Talking To Charles Soule About Getting Letter 44 On TV And Writing Eleven Comics In September

LETTER44 #1 2ND PRINT - 4x6 COMP FNL WEBRich Johnston: We start with the biggie, Letter 44 announcedas a TV series… This is going to be on actual TV right? I don't have to buy a game console or a tablet or some kind of exotic fruit to watch it, right?

Charles Soule: Well, while one certainly doesn't have to watch it with a mango nearby, it's not up to me to tell folks how to enjoy their filmed entertainment. Letter 44, as far as I know at this point, will be on TV, airing regularly as an hourlong drama. Now, I should stress that so much can change between here and there – a writer friend of mine once told me a story about a show he'd put together, cast with bankable stars, with a filmed pilot and strong positive responses from both the studio and several rounds of test screenings. It was ready to be announced on the fall slate, and my pal was about half a step from buying a golden helicopter. The show had one final test screening in Las Vegas maybe a week before the announcement, occupied by people who were snagged off the Strip for the purpose – it didn't go as well, and boom, the whole thing sank without a trace.

So, you know, you're not there until you're there. But the comic's about an epic journey – seems fitting that the show could have one too. That said, everything seems pretty positive right now, and I'm an optimist by nature. Certainly, strong ongoing support for the comic won't hurt!

RJ: How much of your original creation of the series was with an eye for other media?

CS: I don't do that. I know that some stories are easier to adapt than others, but the idea is to make good comics first. A crappy comic gets no one's attention, and then no one ever wants to adapt it. It's the strength of the work (in any medium) that gets people thinking about how it might be translated. As we move into the second arc on the comic, you'll see that things start to happen that would be very difficult to pull off in a filmed fashion – I want to tell the story I want to tell, and then we'll just see what happens with a TV version. Still, we've seen some truly epic scope on TV in the past – I think Battlestar Galactica is a good example, but there are others – so who knows? Maybe they can pull off more than I think they can.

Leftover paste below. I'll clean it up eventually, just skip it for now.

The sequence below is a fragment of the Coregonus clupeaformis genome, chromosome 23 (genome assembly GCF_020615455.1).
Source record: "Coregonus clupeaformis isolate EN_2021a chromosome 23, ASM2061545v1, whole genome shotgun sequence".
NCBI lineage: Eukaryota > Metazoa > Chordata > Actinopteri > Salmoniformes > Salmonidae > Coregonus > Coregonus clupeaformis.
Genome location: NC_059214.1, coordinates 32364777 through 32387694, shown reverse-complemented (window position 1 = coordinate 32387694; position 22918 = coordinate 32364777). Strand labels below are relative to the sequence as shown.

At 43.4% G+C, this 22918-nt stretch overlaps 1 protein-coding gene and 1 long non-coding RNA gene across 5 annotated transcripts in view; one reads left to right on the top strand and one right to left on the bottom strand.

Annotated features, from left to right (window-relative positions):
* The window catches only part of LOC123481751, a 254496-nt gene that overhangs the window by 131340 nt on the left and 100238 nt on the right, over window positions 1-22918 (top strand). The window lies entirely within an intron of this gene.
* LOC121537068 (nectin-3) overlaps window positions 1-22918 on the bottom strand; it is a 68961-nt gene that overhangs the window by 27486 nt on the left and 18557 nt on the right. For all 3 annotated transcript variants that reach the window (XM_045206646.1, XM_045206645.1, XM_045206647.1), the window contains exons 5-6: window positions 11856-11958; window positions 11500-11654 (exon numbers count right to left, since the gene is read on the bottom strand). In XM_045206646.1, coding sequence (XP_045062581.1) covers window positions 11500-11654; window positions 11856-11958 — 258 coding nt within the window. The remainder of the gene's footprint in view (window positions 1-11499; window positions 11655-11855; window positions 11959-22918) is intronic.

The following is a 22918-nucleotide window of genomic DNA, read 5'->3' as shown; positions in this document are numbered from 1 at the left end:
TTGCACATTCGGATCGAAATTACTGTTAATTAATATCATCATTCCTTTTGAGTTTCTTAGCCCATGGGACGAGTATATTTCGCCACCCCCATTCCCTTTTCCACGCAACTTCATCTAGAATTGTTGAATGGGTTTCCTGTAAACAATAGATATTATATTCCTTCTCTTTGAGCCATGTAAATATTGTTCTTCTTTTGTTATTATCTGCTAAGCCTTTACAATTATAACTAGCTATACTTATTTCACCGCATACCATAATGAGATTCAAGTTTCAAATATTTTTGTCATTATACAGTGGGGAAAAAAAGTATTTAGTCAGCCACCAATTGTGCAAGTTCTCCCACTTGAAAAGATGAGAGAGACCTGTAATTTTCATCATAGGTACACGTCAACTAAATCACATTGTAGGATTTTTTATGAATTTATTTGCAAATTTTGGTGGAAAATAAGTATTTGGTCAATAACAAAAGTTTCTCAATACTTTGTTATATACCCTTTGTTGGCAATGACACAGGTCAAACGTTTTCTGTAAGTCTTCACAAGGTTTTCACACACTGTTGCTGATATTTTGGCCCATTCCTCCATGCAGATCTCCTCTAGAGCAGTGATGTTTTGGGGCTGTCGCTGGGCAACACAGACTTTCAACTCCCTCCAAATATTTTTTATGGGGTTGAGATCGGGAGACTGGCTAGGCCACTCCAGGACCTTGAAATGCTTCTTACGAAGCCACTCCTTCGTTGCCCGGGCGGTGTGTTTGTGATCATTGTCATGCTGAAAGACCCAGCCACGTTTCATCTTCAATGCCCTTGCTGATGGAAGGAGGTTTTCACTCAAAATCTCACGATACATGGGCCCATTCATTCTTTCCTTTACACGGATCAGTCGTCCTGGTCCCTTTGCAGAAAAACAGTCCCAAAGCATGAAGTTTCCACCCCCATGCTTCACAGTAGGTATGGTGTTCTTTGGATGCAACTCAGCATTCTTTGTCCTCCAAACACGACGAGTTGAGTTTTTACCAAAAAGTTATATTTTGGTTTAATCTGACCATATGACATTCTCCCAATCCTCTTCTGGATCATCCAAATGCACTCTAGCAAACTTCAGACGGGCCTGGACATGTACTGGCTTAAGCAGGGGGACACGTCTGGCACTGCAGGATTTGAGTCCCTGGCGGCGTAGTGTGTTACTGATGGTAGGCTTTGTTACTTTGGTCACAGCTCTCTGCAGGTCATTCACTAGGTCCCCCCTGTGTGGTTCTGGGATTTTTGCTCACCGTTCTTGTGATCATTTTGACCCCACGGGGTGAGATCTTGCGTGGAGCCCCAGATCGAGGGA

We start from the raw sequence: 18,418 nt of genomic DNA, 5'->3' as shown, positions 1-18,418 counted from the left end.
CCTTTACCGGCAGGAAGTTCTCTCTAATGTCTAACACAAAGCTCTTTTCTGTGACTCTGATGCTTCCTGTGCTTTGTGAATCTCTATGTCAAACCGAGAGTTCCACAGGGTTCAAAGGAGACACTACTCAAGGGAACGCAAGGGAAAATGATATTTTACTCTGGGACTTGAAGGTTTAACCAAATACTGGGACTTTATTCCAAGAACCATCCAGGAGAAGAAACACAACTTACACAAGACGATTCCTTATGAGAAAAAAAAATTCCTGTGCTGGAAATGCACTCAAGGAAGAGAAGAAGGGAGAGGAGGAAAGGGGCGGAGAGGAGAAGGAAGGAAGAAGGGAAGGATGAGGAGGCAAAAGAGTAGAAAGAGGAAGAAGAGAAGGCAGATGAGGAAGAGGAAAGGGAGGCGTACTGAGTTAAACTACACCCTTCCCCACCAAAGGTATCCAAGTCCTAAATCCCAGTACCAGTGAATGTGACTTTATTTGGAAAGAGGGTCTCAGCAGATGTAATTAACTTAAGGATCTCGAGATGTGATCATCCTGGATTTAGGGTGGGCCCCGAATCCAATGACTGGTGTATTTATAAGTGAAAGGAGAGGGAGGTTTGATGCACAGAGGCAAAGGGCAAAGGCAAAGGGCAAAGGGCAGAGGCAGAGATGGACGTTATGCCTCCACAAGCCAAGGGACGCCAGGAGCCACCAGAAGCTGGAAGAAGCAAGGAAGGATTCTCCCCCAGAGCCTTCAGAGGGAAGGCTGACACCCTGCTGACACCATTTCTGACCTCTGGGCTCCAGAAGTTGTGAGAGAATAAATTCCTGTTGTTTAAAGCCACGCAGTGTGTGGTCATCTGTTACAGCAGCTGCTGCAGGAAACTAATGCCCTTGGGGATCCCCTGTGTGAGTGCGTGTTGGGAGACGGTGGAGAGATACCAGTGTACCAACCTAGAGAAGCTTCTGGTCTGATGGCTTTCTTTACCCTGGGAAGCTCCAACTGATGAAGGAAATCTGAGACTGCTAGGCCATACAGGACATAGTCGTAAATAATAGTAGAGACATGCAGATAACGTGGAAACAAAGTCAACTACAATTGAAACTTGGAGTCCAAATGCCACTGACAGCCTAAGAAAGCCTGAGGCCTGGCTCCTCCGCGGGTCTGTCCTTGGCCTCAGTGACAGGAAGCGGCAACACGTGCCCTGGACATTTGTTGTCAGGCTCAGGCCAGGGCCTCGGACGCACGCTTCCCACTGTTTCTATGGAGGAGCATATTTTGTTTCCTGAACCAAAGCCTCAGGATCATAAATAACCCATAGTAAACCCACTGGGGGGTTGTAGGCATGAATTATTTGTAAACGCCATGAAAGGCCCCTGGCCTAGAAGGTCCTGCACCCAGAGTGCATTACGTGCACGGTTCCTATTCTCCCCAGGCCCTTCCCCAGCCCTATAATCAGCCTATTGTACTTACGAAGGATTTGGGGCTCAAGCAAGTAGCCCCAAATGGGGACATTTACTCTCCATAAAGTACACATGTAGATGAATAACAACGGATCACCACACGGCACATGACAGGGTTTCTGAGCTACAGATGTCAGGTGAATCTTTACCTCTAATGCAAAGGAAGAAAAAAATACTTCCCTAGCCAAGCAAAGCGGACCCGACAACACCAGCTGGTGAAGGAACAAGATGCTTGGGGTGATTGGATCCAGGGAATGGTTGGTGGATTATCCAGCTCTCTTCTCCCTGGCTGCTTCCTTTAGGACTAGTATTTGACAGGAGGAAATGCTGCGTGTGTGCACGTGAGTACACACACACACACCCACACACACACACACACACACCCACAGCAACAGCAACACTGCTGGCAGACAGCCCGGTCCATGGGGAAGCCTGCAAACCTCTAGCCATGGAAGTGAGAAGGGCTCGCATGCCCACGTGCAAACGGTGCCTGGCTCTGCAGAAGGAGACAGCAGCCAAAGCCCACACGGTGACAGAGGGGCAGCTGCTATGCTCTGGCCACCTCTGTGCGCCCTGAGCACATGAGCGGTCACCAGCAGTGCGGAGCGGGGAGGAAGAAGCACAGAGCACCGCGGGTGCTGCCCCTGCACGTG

RJ: There are aspects of the comic that are almost an apologia for the excesses of George Bush, as if there were secret justifiable reasons for the wars he started. There's even another view of Obama's continuance of some of those policies. How has that gone down and is it the kind of thing you'd like to see preserved for the show?

CS: I would like to see it preserved, but I wouldn't call it an apologia, necessarily. I would say that being President is an extremely complicated job, with a vast portion of the day-to-day decision-making, and the reasons for those decisions, being hidden from the public by virtue of necessity. I do agree that Obama has continued, and massively expanded in some instances, the policies of Bush, particularly with respect to the use of drones. There's a book called Dirty Wars by Jeremy Scahill that makes this incredibly clear, at least to me. It covers the alteration in US military policy from just before 9/11 to the present, with a discussion of what a sea change it's really been. Obama's doing things in his own way, but there's definitely a throughline in national policy.

A main theme in Letter 44 is just that you don't know what the job is going to actually be when you're running for office. You only find out after, when they open the secret files to you and you begin to get those daily national security briefings.

President Blades in the book is not Obama, and former President Carroll is not Bush. But I do think this story resonates with people because they can see it from a number of political viewpoints.

Anything is justifiable if you jump through enough hoops of rationalization, and there are entire positions in the Executive Branch designed to help Presidents do exactly that.

RJ: The comic centres on an insanely large conspiracy at the heart of government. Do you think it is possible to keep such a thing secret in the days of gossip sites, Wikileaks and Edward Snowden?

CS: Well, one thing to point out is that the comic is on that 2-year shifted timeline we saw in The West Wing, so Blades comes into office for his first term in 2006, not 2008. (You can actually see some of that in the uniform designs of the Joint Chiefs in Issue 1, for example, although that was a pretty subtle detail.) So, we're a few years off from the sort of reveals we've gotten more recently. That was a conscious choice for a number of reasons probably too long to get into here, but it was mostly to give me a little room to move before I catch up with the present – which I'll do eventually.

Now, back to your original question – I think it would be very, very hard to keep it secret forever, but it could be done in a manner that could keep it secret for a while. Massive compartmentalization, people only working on parts of the project without being told the whole thing… I mean, there's a strong argument for keeping it secret if you're one of the guys on the inside. You know that there's a decent chance the world could go nuts if word gets out, and you know that everything possible is being done – including the Clarke mission – to learn what we can and prepare. So, it becomes almost a holy mission – it's not like it's torturing prisoners in Gitmo. It's a legit attempt to save the world. Project Monolith is a no-BS noble cause, and it's easier to keep those secret, I think.